Move Your Money Before the Big Banks Lose It

Photo by Paul Cone

Last month, the Bank of America Corporation received the latest in a series of credit downgrades. Those who had derivatives deals with BAC’s subsidiary, Merrill Lynch, became understandably worried about the health of the company, and began to demand additional collateral from Merrill Lynch as insurance against the possible failure of their deals.

Fortunately for the Bank of America Corporation, it also owns the commercial bank branded as Bank of America. Unlike the company’s investment bank Merrill Lynch, Bank of America holds the deposits—the checking and savings accounts—of millions of Americans. To insure these account holders against bank failure, BOA is a beneficiary of Federal Deposit Insurance Corporation protection—if the bank no longer has the money to cover withdrawals by its account holders, the federal government is required to use taxpayer money to make up for the losses. Because Merrill Lynch does not hold the deposits of ordinary account holders, it is not backed by FDIC insurance, and its shareholders would pay for any losses it suffers—an extremely distasteful proposition to BAC.

BAC has thus transferred $22 trillion of dangerous derivatives from Merrill Lynch to Bank of America, so that, should BAC’s poor decisions and risky behavior end up threatening its capital base, the corporation will—again—be rehabilitated by the United States government, at taxpayer expense. This $22 trillion supplements $53 trillion in derivatives already held by the Bank of America Corporation’s FDIC-insured commercial bank.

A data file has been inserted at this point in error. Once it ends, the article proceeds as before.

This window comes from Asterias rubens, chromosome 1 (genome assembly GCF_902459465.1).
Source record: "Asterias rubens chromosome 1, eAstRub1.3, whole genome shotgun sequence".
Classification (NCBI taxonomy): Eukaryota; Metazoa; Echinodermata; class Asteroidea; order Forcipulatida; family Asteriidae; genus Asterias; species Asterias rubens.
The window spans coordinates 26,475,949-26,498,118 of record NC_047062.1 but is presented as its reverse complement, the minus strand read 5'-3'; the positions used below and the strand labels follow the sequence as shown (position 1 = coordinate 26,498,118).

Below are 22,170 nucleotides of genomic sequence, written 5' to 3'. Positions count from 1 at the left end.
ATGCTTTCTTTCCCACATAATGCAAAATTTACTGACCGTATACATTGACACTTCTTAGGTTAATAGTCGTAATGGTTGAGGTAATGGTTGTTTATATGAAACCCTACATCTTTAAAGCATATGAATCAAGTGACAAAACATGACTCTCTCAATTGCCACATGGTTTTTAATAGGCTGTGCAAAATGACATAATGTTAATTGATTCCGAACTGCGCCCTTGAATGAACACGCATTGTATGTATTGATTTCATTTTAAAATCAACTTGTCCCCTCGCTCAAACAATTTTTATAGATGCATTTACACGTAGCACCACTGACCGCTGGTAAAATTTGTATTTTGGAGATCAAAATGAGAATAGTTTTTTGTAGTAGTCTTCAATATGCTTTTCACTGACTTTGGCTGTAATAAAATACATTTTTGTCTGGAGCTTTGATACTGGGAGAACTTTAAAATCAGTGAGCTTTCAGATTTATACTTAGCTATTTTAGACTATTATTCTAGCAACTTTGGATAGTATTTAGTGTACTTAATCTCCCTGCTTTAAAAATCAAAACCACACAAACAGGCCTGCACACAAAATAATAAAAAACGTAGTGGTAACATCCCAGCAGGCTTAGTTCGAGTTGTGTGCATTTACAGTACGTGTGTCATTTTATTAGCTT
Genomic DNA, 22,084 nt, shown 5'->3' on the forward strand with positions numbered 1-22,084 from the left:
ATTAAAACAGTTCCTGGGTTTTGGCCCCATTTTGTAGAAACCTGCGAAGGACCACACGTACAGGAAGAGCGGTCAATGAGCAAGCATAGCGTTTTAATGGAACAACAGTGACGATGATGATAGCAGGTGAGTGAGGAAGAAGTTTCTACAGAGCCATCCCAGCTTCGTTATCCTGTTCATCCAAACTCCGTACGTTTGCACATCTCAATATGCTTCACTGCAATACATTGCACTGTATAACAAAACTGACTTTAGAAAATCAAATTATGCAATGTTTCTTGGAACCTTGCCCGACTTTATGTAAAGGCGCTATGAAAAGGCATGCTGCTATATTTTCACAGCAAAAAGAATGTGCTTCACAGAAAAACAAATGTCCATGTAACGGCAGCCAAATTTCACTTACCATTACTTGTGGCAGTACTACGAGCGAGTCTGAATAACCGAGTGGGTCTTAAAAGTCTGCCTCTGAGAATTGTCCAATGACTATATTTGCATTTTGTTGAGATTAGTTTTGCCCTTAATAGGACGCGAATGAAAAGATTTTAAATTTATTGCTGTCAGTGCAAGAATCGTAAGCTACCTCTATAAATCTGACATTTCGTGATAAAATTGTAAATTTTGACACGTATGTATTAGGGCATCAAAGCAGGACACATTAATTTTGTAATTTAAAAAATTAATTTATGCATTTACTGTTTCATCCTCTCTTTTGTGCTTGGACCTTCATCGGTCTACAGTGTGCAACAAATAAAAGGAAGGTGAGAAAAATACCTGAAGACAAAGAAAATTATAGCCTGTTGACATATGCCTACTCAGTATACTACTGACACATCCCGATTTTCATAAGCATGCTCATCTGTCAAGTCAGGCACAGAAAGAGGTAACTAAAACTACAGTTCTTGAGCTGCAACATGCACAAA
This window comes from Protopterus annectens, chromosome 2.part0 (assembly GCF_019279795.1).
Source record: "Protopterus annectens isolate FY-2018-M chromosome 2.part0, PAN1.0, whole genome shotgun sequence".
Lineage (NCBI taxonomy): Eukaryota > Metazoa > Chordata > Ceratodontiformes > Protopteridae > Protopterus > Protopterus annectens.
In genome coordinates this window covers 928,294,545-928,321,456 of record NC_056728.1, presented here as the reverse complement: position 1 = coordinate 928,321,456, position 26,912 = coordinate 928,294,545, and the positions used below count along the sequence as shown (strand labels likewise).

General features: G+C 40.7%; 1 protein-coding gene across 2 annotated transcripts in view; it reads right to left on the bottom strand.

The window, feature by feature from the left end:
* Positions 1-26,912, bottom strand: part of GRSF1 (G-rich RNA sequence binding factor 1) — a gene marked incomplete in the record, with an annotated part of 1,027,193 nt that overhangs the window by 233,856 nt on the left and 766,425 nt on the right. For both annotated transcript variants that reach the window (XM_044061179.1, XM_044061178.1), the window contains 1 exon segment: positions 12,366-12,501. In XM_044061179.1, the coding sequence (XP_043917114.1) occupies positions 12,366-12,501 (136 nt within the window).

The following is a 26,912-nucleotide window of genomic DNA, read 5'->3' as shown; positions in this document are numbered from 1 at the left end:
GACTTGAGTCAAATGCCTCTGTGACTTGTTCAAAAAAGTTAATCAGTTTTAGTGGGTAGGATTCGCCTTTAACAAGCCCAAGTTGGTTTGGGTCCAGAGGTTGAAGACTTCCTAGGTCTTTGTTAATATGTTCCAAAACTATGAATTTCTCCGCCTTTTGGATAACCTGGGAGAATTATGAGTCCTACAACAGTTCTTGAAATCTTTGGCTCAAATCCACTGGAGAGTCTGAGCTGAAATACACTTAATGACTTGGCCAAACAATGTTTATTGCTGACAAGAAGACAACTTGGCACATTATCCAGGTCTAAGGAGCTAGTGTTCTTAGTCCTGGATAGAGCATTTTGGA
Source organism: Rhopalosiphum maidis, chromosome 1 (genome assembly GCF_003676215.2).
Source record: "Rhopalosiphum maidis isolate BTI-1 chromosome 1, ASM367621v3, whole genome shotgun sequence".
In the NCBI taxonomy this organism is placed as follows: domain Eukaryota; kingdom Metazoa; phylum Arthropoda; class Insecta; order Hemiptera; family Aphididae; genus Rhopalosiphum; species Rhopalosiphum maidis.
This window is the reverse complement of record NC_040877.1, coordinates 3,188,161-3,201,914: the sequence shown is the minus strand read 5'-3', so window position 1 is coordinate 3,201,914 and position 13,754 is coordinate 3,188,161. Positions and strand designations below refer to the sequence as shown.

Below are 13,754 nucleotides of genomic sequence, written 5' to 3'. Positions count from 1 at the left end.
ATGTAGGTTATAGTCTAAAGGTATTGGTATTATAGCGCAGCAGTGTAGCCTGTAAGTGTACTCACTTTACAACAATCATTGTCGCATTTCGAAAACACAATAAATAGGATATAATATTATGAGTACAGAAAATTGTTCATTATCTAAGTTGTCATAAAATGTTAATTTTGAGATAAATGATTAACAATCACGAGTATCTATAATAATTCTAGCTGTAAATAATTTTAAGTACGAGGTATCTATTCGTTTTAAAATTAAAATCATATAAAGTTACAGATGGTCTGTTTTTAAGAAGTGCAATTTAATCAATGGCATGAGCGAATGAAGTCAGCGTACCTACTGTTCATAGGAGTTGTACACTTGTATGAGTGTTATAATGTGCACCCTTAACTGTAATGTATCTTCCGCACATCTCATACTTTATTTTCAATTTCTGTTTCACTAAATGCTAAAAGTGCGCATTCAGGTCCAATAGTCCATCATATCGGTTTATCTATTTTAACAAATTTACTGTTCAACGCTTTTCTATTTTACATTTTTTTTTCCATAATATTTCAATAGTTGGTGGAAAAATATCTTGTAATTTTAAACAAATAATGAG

The only reason we know any of this is that anonymous sources risked their employment to tell us. Spokespersons for BAC, FDIC, and the Federal Reserve have so far refused to comment in any capacity on any of this.

Skeptics point out that this move is standard practice, not just for the Bank of America Corporation but for JP Morgan Chase, Citigroup, and Wells Fargo. They say that the risk involved is negligible compared to the possible profit. They argue that profit always generates social good. Indeed this is standard practice. But recent years have shown that the risk is in fact grave, and that the profit motive alone cannot take care of the vital interests of the American people.

Put aside for a moment the characteristically impenetrable details of this latest in an endless series of clandestine financial manipulations by the wealthy. The important thing is the pattern: once again, three years after the TARP bailouts, and four months after the Government Accountability Office’s discovery of a secret second bailout of $16 trillion for a handful of banks and corporations, a company unwilling to suffer the consequences of its gambling is passing its risk onto the American public. You were not consulted in this decision. Nor were your representatives in Congress. The information was kept from you by people who believe it is not your business what the banks you entrust with your money do with that money.

You do not have to entrust them with your money. People across the country are moving their money from these multinational banks to put it in more responsible institutions—credit unions and small, local banks. We urge you to join them. A mass transfer is proposed for November 5th, but the specific date is not as important as the act of transfer. This is the only form of speech these corporations understand. Let your voice be heard.

by Theon Weber and Jacob Clary

This piece is part of our theme week, about “Greed”, and what we’re doing about it. Whether it’s media, direct action, or simply food, this occupation is very much about finding solutions. We hope that you’ll join us, both here at The Portland Occupier, and down at the Portland Occupation.

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